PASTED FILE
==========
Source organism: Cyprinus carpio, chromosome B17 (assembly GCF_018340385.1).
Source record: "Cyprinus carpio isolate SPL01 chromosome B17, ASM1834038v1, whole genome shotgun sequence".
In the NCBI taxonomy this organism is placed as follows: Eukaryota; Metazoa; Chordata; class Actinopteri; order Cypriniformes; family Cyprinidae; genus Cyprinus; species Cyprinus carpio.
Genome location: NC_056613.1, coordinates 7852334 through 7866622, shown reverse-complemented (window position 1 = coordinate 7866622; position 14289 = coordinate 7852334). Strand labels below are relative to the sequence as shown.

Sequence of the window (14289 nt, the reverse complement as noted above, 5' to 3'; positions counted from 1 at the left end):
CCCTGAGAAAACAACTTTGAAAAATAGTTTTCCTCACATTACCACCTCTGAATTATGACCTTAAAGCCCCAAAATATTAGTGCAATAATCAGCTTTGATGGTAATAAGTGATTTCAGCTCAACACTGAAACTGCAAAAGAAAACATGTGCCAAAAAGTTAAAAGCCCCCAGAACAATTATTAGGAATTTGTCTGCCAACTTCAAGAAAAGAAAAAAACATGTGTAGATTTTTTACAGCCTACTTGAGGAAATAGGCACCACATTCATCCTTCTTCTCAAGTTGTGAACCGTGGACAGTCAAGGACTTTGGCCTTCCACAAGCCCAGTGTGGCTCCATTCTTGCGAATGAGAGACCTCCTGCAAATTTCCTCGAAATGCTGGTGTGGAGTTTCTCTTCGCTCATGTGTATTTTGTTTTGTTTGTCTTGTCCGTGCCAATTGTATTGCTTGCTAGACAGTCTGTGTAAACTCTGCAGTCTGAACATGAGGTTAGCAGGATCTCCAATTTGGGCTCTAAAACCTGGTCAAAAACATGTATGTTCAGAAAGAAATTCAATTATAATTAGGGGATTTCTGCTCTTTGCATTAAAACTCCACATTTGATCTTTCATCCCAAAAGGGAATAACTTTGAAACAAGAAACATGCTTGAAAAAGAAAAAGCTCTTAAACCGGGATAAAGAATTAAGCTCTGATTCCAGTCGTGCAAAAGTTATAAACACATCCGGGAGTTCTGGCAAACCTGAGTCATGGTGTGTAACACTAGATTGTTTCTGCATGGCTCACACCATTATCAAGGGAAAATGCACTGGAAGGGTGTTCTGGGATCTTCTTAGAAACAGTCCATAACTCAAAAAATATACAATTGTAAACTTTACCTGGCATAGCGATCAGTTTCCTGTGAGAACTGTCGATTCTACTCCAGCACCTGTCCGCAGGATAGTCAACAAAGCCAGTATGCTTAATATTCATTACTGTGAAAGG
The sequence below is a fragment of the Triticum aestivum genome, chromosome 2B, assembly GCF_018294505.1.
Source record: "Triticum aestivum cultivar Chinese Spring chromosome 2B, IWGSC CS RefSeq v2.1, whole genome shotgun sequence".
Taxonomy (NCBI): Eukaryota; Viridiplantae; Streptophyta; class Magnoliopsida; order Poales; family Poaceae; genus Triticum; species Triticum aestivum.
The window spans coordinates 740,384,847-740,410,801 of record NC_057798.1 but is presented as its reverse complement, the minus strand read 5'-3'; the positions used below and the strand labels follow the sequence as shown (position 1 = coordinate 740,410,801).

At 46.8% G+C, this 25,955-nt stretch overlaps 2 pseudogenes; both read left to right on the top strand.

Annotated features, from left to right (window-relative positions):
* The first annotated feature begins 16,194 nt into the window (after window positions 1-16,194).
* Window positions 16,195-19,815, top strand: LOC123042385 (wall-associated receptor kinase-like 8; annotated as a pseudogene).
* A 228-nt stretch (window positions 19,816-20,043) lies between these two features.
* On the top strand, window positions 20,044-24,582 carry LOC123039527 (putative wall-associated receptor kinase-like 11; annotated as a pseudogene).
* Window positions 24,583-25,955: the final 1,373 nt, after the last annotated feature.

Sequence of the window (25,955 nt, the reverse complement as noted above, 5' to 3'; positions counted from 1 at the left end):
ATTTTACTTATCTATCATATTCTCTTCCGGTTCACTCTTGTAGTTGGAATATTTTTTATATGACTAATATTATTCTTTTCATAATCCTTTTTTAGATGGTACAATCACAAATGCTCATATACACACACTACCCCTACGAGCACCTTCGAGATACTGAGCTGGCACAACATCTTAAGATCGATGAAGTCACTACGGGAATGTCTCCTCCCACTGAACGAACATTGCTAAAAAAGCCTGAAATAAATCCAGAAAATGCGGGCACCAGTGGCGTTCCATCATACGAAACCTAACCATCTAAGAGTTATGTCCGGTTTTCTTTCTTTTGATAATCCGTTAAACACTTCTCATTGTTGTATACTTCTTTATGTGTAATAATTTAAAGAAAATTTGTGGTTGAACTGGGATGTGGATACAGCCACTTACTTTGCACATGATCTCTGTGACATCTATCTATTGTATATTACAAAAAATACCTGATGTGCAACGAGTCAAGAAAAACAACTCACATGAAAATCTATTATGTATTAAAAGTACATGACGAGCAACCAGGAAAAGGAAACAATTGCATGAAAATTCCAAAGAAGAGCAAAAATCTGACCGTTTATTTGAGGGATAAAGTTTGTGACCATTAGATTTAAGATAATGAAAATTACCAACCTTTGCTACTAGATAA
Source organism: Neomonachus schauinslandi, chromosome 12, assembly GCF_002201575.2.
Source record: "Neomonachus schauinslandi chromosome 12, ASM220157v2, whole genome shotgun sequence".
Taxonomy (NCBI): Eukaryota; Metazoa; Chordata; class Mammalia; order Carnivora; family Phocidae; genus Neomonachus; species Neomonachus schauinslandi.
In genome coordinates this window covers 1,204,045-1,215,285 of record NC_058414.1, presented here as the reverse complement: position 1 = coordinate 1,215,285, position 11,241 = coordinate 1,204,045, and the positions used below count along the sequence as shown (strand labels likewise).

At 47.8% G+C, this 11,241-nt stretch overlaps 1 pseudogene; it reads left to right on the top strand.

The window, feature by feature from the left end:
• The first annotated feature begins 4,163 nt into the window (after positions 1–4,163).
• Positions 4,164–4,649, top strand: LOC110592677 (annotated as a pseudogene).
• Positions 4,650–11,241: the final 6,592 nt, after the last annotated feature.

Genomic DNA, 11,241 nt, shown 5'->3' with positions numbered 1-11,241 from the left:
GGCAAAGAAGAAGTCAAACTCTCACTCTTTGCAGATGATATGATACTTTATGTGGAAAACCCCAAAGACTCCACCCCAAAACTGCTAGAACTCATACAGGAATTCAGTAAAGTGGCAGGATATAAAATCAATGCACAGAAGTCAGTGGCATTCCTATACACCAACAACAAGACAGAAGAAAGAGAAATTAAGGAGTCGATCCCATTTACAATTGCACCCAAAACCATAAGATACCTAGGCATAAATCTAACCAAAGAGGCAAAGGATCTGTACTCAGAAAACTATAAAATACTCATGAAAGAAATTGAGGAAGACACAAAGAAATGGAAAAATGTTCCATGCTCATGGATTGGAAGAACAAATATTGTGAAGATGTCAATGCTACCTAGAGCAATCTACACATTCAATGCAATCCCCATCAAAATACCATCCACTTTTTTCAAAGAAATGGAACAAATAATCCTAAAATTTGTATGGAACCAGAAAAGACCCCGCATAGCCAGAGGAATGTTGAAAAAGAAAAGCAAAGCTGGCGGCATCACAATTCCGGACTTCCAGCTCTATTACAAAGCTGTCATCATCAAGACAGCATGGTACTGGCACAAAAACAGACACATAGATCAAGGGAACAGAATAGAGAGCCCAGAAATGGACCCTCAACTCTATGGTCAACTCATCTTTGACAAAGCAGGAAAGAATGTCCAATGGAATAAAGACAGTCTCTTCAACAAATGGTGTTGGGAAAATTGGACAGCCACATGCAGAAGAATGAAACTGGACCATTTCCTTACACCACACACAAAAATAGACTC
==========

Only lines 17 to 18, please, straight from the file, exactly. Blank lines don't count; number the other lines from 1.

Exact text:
* Window positions 24,583-25,955: the final 1,373 nt, after the last annotated feature.

Sequence of the window (25,955 nt, the reverse complement as noted above, 5' to 3'; positions counted from 1 at the left end):